Saints Cosmas and Damian, Martyrs
from the Liturgical Year, 1903

Feast Day: September 27th

Honor the physician for the need thou hast of him: for the most High hath created him. For all healing is from God, and he shall receive gifts of the king. The skill of the physician shall lift up his head, and in the sight of great men he shall be praised. The most High hath created medicines out of the earth, and a wise man will not abhor them. Was not bitter water made sweet with wood? The virtue of these things is come to the knowledge of men, and the most High hath given knowledge to men, that he may be honoured in his wonders. By these he shall cure and shall allay their pains, and of these the apothecary shall make sweet confections, and shall make up ointments of health, and of his works there shall be no end. For the peace of God is over the face of the earth. My son, in thy sickness neglect not thyself, but pray to the Lord, and he shall heal thee. Turn away from sin and order thy hands aright, and cleanse thy heart from all offence. Give a sweet savour, and a memorial of fine flour, and make a fat offering, and then give place to the physician. For the Lord created him: and let him not depart from thee, for his works are necessary. For there is a time when thou must fall into their hands : and they shall beseech the Lord, that he would prosper what they give for ease and remedy, for their conversation (Eccli. xxxviii, 1-15.).

These words of the Wise Man are appropriate for this feast. The Church, obeying the inspired injunction, honours the medical profession in the persons of Cosmas and Damian, who not only, like many others, sanctified themselves in that career; but, far beyond all others, demonstrated to the world how grand a part the physician may play in Christian society.

Cosmas and Damian had been Christians from their childhood. The study of Hippocrates and Galen developed their love of God, whose invisible perfections they admired reflected in the magnificences of creation, and especially in the human body his palace and his temple. To them, science was a hymn of praise to their Creator, and the exercise of their art a sacred ministry; they served God in his suffering members, and watched over his human sanctuary, to preserve it from injury or to repair its ruins. Such a life of religious charity was fittingly crowned by the perfect sacrifice of martyrdom.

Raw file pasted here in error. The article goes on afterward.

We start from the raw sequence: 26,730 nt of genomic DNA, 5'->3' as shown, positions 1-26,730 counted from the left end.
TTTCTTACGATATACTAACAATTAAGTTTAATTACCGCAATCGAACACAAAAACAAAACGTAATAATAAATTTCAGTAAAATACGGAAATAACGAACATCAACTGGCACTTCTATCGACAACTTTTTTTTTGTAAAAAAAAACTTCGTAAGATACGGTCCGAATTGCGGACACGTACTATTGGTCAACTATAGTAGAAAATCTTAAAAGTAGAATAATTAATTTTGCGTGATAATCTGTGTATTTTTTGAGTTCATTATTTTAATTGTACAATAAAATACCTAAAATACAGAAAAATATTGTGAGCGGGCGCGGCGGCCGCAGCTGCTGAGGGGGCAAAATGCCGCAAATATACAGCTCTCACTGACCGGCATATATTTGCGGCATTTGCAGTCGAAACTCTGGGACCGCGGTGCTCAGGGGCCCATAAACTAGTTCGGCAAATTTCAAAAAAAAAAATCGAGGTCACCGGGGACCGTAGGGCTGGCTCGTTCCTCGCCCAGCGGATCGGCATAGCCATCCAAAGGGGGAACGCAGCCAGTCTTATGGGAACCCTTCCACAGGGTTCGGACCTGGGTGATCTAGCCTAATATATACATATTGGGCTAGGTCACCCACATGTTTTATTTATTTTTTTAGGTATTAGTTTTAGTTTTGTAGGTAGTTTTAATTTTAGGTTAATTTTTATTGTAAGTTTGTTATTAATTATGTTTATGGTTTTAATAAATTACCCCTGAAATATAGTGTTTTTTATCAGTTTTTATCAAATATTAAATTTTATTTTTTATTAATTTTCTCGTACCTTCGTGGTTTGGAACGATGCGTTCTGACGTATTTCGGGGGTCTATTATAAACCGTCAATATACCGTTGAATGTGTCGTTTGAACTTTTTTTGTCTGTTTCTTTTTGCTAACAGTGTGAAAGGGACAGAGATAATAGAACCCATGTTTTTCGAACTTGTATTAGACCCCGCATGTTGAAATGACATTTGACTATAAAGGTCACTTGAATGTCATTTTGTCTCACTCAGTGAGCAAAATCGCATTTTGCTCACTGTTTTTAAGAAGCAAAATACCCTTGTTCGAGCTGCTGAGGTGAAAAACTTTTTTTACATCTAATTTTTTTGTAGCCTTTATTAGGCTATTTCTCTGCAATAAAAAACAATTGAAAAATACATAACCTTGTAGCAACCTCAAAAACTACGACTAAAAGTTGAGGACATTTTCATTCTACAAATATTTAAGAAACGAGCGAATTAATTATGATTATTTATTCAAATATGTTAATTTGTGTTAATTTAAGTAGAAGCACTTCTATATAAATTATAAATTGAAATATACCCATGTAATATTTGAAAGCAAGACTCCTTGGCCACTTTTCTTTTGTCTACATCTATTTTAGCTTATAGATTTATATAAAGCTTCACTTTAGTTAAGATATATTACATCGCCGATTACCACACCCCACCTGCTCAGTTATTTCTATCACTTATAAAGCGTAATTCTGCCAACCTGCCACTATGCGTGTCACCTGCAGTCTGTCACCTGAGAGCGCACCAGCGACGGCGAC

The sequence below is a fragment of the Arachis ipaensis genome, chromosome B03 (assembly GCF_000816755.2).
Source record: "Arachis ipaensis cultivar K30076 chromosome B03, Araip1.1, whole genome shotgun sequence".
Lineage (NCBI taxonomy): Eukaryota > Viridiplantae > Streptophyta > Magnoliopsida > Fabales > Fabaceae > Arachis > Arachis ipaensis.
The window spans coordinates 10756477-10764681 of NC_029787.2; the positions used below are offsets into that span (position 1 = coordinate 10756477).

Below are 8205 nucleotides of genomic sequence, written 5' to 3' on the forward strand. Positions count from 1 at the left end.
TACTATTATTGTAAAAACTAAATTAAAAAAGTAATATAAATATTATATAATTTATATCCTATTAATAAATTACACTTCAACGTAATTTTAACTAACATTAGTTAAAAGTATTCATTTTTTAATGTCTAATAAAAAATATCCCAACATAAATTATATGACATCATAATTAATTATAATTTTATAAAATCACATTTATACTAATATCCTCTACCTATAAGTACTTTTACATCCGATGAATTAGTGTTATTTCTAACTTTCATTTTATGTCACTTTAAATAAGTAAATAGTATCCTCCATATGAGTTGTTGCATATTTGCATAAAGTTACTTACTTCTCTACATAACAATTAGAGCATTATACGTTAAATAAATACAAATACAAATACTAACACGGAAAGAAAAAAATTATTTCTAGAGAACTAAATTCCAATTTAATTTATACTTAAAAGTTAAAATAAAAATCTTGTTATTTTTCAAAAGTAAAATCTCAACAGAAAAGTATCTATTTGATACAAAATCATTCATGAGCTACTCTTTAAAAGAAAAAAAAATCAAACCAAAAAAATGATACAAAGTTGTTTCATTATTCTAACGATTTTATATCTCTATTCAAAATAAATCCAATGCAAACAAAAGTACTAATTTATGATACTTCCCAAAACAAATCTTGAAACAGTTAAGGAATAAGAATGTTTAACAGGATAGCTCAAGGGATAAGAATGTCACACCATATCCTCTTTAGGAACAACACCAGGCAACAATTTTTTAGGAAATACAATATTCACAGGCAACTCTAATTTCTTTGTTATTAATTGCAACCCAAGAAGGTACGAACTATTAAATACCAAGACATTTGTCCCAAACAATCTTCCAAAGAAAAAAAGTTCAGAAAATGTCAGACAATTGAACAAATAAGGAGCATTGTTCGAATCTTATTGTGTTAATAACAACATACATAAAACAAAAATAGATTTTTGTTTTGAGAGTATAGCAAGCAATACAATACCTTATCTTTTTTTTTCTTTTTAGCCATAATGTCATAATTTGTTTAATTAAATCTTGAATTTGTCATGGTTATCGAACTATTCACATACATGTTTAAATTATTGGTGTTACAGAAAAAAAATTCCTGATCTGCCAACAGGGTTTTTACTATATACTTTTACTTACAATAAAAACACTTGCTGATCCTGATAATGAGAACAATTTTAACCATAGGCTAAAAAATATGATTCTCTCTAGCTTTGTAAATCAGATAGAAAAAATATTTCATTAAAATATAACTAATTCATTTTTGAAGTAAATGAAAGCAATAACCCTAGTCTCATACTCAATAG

East and West vied with each other in paying homage to the Anargyres (Without fees), as our Saints were called on account of their receiving no fees for their services. Numerous churches were dedicated to them. The emperor Justinian embellished and fortified the obscure town of Cyrus out of reverence for their sacred relics there preserved; and about the same time, Pope Felix IV. built a church in their honour in the Roman Forum, thus substituting the memory of the twin martyrs for that of the less happy brothers Romulus and Remus. Not long before this, St. Benedict had dedicated to Saints Cosmas and Damian his first monastery at Subiaco, now known as St. Scholastica's. But Rome rendered the highest of all honours to the holy Arabian brethren, by placing their names, in preference to so many thousands of her own heroes, in the solemn litanies and on the sacred diptychs of the Mass.

In the middle ages, the physicians and surgeons banded together into confraternities, whose object was the sanctification of the members by common prayer, charity towards the destitute, and the accomplishment of all the duties of their important vocation for the greater glory of God and the greater good of suffering humanity. The Society of Sts. Luke, Cosmas and Damian has now undertaken in France the renewal of these happy traditions.

The following is the Church's account of the two brothers.

The brothers Cosmas and Damian were Arabians of noble extraction, born in the town of Aegae. They were physicians; and during the reign of Diocletian and Maximian, healed even incurable maladies no less by Christ's assistance than by their knowledge of medicine. The prefect Lysias, being informed of their religion, ordered them to be brought before him, and questioned them on their faith and their manner of life. They openly declared that they were Christians, and that the Christian faith is necessary to salvation; whereupon Lysias commanded them to adore the gods, threatening them, if they refused, with torture and a cruel death.

But as the prefect saw his threats were in vain: ''Bind their hands and feet, he cried, "and torture them with the utmost cruelty." His commands were executed, but Cosmas and Damian remained firm. They were then thrown, chained as they were, into the sea, but came out safe and loosed from their bonds. The prefect attributing this to magical arts ordered them to prison. The next day, he commanded them to be led forth and thrown on a burning pile, but the flame refused to touch them. Finally, after several other cruel tortures, they were beheaded; and thus confessing Jesus Christ, they won the palm of martyrdom.


In you, O illustrious brethren, was fulfilled this saying of the Wise Man : The skill of the physician shall lift up his head, and in the sight of great men he shall be praised. The great ones, in whose sight you are exalted, are the princes of the heavenly hierarchies, witnessing today the homage paid to you by the Church militant. The glory that surrounds your heads is the glory of God Himself, of that bountiful king, who rewards your former disinterestedness by bestowing upon you his own blessed life.